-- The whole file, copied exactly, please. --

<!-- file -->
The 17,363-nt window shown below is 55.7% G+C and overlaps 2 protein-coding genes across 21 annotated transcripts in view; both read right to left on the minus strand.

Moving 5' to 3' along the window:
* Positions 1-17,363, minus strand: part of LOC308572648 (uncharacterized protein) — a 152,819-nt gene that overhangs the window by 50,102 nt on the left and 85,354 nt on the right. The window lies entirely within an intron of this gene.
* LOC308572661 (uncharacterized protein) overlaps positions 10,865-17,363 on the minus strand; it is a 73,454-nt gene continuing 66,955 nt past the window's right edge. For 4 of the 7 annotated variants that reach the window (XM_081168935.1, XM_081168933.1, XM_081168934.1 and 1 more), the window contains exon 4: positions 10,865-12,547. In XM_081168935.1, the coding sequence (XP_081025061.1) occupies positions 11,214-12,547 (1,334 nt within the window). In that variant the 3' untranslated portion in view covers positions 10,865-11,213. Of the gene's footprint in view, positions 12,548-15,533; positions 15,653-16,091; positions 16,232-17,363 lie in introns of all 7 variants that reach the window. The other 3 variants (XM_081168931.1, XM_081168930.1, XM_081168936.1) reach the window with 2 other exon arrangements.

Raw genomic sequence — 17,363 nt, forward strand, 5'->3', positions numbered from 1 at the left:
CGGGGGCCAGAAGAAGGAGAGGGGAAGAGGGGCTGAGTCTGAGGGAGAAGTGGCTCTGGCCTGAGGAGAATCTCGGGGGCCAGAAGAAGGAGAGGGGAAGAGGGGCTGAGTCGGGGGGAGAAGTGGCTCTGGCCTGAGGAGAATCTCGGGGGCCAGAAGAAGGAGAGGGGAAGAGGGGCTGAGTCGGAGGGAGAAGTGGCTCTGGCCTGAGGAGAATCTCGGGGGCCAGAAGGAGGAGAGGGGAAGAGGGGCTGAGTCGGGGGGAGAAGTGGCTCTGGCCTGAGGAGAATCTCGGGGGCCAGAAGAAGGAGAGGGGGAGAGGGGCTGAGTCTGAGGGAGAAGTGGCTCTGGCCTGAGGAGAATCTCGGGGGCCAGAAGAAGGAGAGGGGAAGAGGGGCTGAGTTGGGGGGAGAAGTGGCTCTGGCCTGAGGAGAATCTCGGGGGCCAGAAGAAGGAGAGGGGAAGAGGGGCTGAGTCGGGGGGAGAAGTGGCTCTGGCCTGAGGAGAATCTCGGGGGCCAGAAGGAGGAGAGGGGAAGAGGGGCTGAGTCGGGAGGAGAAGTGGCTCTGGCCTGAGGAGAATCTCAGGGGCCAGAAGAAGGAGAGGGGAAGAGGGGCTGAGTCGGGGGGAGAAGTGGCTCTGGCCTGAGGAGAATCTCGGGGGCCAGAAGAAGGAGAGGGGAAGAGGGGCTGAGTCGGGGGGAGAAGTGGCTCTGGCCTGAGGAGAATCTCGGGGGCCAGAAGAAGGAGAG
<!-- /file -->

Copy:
The 17,363-nt window shown below is 55.7% G+C and overlaps 2 protein-coding genes across 21 annotated transcripts in view; both read right to left on the minus strand.

Moving 5' to 3' along the window:
* Positions 1-17,363, minus strand: part of LOC308572648 (uncharacterized protein) — a 152,819-nt gene that overhangs the window by 50,102 nt on the left and 85,354 nt on the right. The window lies entirely within an intron of this gene.
* LOC308572661 (uncharacterized protein) overlaps positions 10,865-17,363 on the minus strand; it is a 73,454-nt gene continuing 66,955 nt past the window's right edge. For 4 of the 7 annotated variants that reach the window (XM_081168935.1, XM_081168933.1, XM_081168934.1 and 1 more), the window contains exon 4: positions 10,865-12,547. In XM_081168935.1, the coding sequence (XP_081025061.1) occupies positions 11,214-12,547 (1,334 nt within the window). In that variant the 3' untranslated portion in view covers positions 10,865-11,213. Of the gene's footprint in view, positions 12,548-15,533; positions 15,653-16,091; positions 16,232-17,363 lie in introns of all 7 variants that reach the window. The other 3 variants (XM_081168931.1, XM_081168930.1, XM_081168936.1) reach the window with 2 other exon arrangements.

Raw genomic sequence — 17,363 nt, forward strand, 5'->3', positions numbered from 1 at the left:
CGGGGGCCAGAAGAAGGAGAGGGGAAGAGGGGCTGAGTCTGAGGGAGAAGTGGCTCTGGCCTGAGGAGAATCTCGGGGGCCAGAAGAAGGAGAGGGGAAGAGGGGCTGAGTCGGGGGGAGAAGTGGCTCTGGCCTGAGGAGAATCTCGGGGGCCAGAAGAAGGAGAGGGGAAGAGGGGCTGAGTCGGAGGGAGAAGTGGCTCTGGCCTGAGGAGAATCTCGGGGGCCAGAAGGAGGAGAGGGGAAGAGGGGCTGAGTCGGGGGGAGAAGTGGCTCTGGCCTGAGGAGAATCTCGGGGGCCAGAAGAAGGAGAGGGGGAGAGGGGCTGAGTCTGAGGGAGAAGTGGCTCTGGCCTGAGGAGAATCTCGGGGGCCAGAAGAAGGAGAGGGGAAGAGGGGCTGAGTTGGGGGGAGAAGTGGCTCTGGCCTGAGGAGAATCTCGGGGGCCAGAAGAAGGAGAGGGGAAGAGGGGCTGAGTCGGGGGGAGAAGTGGCTCTGGCCTGAGGAGAATCTCGGGGGCCAGAAGGAGGAGAGGGGAAGAGGGGCTGAGTCGGGAGGAGAAGTGGCTCTGGCCTGAGGAGAATCTCAGGGGCCAGAAGAAGGAGAGGGGAAGAGGGGCTGAGTCGGGGGGAGAAGTGGCTCTGGCCTGAGGAGAATCTCGGGGGCCAGAAGAAGGAGAGGGGAAGAGGGGCTGAGTCGGGGGGAGAAGTGGCTCTGGCCTGAGGAGAATCTCGGGGGCCAGAAGAAGGAGAG